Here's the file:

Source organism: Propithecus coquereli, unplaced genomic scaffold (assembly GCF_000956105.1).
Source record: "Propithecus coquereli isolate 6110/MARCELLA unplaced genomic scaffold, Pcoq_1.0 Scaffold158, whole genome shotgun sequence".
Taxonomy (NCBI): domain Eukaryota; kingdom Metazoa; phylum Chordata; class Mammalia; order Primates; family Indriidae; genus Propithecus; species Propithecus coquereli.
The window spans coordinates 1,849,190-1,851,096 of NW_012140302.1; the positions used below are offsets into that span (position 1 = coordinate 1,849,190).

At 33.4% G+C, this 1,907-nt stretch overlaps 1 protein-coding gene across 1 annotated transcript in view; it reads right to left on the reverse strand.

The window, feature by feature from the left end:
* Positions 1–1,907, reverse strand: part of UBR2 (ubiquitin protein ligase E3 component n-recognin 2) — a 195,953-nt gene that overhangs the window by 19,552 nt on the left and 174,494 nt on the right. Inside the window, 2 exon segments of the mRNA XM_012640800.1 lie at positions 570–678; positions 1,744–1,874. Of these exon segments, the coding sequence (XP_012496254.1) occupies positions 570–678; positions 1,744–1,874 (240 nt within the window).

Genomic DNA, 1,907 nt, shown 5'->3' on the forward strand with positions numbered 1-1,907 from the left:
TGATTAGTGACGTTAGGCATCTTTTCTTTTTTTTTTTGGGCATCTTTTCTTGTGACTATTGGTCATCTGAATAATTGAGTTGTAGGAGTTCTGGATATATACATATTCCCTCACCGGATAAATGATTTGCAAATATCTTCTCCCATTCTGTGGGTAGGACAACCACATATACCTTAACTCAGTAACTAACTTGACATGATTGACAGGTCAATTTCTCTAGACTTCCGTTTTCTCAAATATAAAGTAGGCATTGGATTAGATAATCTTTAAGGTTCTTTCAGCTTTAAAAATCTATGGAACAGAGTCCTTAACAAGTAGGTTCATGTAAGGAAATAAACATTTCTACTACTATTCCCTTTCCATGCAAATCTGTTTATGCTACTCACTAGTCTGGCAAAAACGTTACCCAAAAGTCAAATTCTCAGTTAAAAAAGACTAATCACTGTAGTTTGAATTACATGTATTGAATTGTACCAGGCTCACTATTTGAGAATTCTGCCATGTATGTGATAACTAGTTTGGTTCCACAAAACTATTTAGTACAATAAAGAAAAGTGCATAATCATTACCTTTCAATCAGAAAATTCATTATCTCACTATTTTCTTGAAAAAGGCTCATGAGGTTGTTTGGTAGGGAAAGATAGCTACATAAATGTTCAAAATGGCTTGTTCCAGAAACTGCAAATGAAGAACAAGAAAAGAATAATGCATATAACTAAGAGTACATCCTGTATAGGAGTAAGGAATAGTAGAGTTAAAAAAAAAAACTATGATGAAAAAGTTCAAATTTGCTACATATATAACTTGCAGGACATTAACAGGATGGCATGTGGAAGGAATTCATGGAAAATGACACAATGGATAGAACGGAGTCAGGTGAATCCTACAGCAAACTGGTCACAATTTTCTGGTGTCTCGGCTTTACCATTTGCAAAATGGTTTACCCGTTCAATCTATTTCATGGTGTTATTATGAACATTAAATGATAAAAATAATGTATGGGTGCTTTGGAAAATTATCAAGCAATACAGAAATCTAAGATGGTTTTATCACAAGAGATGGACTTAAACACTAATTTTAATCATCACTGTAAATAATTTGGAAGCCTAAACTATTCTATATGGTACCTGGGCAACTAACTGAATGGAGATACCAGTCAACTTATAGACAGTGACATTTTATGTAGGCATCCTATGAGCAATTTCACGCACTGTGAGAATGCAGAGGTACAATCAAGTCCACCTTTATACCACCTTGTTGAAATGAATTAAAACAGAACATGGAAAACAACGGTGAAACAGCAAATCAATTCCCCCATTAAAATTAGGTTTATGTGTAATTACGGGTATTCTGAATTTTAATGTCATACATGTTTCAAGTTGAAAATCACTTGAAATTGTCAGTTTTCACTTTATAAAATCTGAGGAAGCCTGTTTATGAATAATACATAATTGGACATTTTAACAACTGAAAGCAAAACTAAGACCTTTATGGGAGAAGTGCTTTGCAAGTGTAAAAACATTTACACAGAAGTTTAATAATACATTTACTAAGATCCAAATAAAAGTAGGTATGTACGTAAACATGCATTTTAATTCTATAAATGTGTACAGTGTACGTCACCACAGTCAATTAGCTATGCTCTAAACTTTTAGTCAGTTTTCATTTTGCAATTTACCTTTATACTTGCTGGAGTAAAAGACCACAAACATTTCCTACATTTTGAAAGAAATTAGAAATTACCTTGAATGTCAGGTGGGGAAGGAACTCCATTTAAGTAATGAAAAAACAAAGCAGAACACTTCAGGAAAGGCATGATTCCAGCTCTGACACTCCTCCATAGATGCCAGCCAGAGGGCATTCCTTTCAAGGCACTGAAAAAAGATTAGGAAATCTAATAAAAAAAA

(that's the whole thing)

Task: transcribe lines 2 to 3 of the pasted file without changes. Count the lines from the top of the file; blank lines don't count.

Source record: "Propithecus coquereli isolate 6110/MARCELLA unplaced genomic scaffold, Pcoq_1.0 Scaffold158, whole genome shotgun sequence".
Taxonomy (NCBI): domain Eukaryota; kingdom Metazoa; phylum Chordata; class Mammalia; order Primates; family Indriidae; genus Propithecus; species Propithecus coquereli.